Since we are talking about Israel, you can replace "two soldiers" with "two 18 year old kids".
      In most countries, kids graduate high school and start getting drunk and laid in college. In Israel kids finish high school and start their military service. And this is for both genders.

      • And instead of a couple of teenage rednecks driving through the black part of town looking to raise some hell...

    • So, two soldiers of one of the best-trained, best-equipped military forces on the planet were using a consumer-oriented phone app for navigation?

      I think you're confusing personal property with military equipment. Just because you're in the military doesn't mean you're on duty 24/7. A slight majority your life (in the US military at least) is probably spent wearing civilian clothing and driving a civilian car, only wearing a military uniform and operating military equipment if you're on duty. The later typically occurs on weekdays similar to a 9 to 5 job, with occasional field exercise and other extra duties, minus leave and pass.

  • by hey! ( 33014 ) on Tuesday March 01, 2016 @05:48PM (#51617967) Homepage Journal

    If you're using crowdsourcing to figure out the safe way to go, someone's got to be the first one to report a hazard.

  • by SuperKendall ( 25149 ) on Tuesday March 01, 2016 @05:54PM (#51618011)

    I just looked through my Waze settings and I don't see "avoid dangerous areas", does that just show as an option for some third world places like Palestine or NYC?

    The closest thing I found was "avoid dirt roads"

    It seems Waze is sadly lacking the option to mark a hazard for "active firefight".

    • by harrkev ( 623093 )

      There WAS no firefight at the time. From TFA:

      In the camp, they were âoestormed by a mob of people with rocks and molotov cocktails,â Lerner said. The troopsâ(TM) vehicle was blocked from turning around and caught fire. The soldiers fled in separate directions.

      The trouble didn't show up until after they arrived.

      • I'm sorry, I can't read your Unicode comments... Can you use a text editor like vi or something?.

        • by fnj ( 64210 )

          Sloppy commenters. It's as if there were no "preview" function, isn't it?

        • by harrkev ( 623093 )

          Yeah. Sorry about the Unicode stuff. /. somehow lacks an "edit" functions. I usually don't proof-read copy-n-paste operations.

      • First of all "Ãoestormed" would make an awesome band name.

        But beyond that, once the car was firebombed it would have been helpful to mark that for other Waze users. Again, there's no good way to mark "active firefight" or "mob action" in Waze, though at the very least they could mark the burned-out husk of the vehicle as "object on road".

      • by tsotha ( 720379 )
        Heh heh. If someone firebombs my car, there's a firefight.
    • Well, Waze did know to send Infidel troops into a Mohammedan Jihadi camp and kick some butt!!! They're really living up to parent company Google's motto 'Do no evil'.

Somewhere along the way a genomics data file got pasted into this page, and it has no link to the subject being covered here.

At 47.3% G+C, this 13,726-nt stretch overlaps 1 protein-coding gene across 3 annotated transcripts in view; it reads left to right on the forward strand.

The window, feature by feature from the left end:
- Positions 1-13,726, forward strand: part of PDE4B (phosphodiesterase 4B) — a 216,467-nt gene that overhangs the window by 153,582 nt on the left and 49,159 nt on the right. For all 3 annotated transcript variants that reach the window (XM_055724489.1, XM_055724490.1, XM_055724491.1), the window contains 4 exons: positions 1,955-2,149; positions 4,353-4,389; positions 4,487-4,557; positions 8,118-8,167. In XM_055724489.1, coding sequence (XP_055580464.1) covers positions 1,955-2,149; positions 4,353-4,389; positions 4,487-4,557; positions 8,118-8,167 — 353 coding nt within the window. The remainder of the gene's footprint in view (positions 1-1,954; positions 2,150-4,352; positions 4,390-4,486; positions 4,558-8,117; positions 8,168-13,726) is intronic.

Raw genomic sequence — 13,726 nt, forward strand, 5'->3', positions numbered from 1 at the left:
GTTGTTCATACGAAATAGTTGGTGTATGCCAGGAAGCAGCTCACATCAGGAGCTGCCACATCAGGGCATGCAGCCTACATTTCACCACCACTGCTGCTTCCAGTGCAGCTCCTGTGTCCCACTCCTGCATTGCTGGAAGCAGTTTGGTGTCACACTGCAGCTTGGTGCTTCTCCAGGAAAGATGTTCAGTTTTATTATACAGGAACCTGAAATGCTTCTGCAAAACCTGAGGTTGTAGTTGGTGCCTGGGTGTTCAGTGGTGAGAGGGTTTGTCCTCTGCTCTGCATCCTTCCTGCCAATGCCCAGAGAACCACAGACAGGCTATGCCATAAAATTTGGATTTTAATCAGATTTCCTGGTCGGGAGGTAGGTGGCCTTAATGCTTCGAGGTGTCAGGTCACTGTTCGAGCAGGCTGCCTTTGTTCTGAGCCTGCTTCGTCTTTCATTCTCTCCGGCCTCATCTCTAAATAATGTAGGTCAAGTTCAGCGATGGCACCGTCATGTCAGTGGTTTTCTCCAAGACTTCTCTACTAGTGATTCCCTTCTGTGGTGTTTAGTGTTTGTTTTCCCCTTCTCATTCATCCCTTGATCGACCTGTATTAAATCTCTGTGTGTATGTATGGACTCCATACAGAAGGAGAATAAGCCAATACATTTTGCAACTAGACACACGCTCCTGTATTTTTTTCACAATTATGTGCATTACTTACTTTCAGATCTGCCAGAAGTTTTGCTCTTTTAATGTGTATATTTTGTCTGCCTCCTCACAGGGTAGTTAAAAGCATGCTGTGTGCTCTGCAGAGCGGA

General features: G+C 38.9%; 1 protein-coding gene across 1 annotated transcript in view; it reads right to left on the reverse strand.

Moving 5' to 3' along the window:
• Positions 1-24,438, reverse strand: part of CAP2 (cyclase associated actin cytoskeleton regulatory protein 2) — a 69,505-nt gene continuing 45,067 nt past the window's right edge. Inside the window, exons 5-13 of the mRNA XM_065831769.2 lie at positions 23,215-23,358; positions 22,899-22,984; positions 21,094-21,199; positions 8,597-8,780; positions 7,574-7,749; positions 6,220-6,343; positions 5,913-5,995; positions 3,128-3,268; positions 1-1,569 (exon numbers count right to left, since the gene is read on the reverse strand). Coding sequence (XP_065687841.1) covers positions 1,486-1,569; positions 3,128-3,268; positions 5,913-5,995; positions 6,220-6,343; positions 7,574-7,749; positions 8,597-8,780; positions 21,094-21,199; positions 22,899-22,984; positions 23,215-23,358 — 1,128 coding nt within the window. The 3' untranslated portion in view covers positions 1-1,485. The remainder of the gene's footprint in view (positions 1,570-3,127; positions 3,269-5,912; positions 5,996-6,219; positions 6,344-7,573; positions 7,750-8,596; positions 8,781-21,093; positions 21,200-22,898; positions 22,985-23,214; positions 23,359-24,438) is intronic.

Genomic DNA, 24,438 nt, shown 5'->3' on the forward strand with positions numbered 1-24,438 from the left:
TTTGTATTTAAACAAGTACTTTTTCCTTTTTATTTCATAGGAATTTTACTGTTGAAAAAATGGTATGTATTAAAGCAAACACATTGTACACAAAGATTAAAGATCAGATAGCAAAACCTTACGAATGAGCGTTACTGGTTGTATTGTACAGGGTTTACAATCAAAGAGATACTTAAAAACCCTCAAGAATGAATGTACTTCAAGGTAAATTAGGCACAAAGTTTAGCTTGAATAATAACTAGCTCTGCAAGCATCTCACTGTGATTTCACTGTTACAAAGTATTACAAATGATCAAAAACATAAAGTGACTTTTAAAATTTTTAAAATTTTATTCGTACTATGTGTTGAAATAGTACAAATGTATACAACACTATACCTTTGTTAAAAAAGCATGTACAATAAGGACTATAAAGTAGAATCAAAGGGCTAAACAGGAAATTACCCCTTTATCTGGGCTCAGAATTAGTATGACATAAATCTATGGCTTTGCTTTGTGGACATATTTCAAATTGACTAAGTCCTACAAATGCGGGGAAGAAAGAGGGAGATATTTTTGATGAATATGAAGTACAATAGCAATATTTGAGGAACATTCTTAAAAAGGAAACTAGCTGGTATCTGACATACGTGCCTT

• by Tablizer ( 95088 )

      I just looked through my Waze settings and I don't see "avoid dangerous areas"

      Here, I'll code it for ya:

      if(current_location.general=='mid-east') {
        write("Get the $[profanity] out of here!");
        run(foot_speed:=_MAX);
      }

    • The closest thing I found was "avoid dirt roads"

      I browsed through the source code when the client app was first released and you are indeed right. The option (at the time) to "Avoid Palestinian controlled areas" had been replaced with "Avoid dirt roads" in the worldwide code release.

    • by AmiMoJo ( 196126 )

      Waze doesn't have the option to avoid "bad" areas, because Microsoft had a patent on it. I don't think MS has a navigation product any more, but they have a patent on avoiding high crime areas and because of that Waze have stated that they won't implement anything remotely similar.

  • What error? (Score:5, Insightful)

    by wonkey_monkey ( 2592601 ) on Tuesday March 01, 2016 @05:54PM (#51618019) Homepage

    two soldiers mistakenly entered the area because of an error on a satellite navigation app

    And what was this supposed "error"?

    According to the article (or at least, the most informative quotes in the article), the "dangerous places" setting was switched off and the driver wasn't actually on the Waze-suggested route.

  • "Did you guys see anything in there about bullets and explosions? "

    "Ummm...Maybe check the current weather section."

  • What could possibly go wrong?

  • by drew_kime ( 303965 ) on Tuesday March 01, 2016 @05:57PM (#51618035) Journal

    A gun battle broke out in a Palestinian neighborhood late Monday after Israeli forces tried to rescue two soldiers who had mistakenly entered the area because of an error on a satellite navigation app, Israeli authorities said Tuesday.

    Really?

    Agence France-Presse quoted a Waze official on Tuesday as saying that the setting to warn about areas “dangerous or prohibited for Israelis to drive through” had been switched off on the device the soldiers used.

    “In this case, the setting was disabled,” the official told the news agency. “In addition, the driver deviated from the suggested route and, as a result, entered the prohibited area.”

    I'm having a really hard time seeing how that's the app's fault.

  • by Anonymous Coward on Tuesday March 01, 2016 @05:58PM (#51618037)

    policy and the map will be correct!

  • by taniwha ( 70410 ) on Tuesday March 01, 2016 @06:26PM (#51618185) Homepage Journal

    Of course one person's "dangerous neighbourhood" is someone else's "home" .... crowd sourcing the distinction is probably a silly idea - or was there an "Occupying Army" switch they forgot to turn on to tell it what side they were on?

    • by AmiMoJo ( 196126 )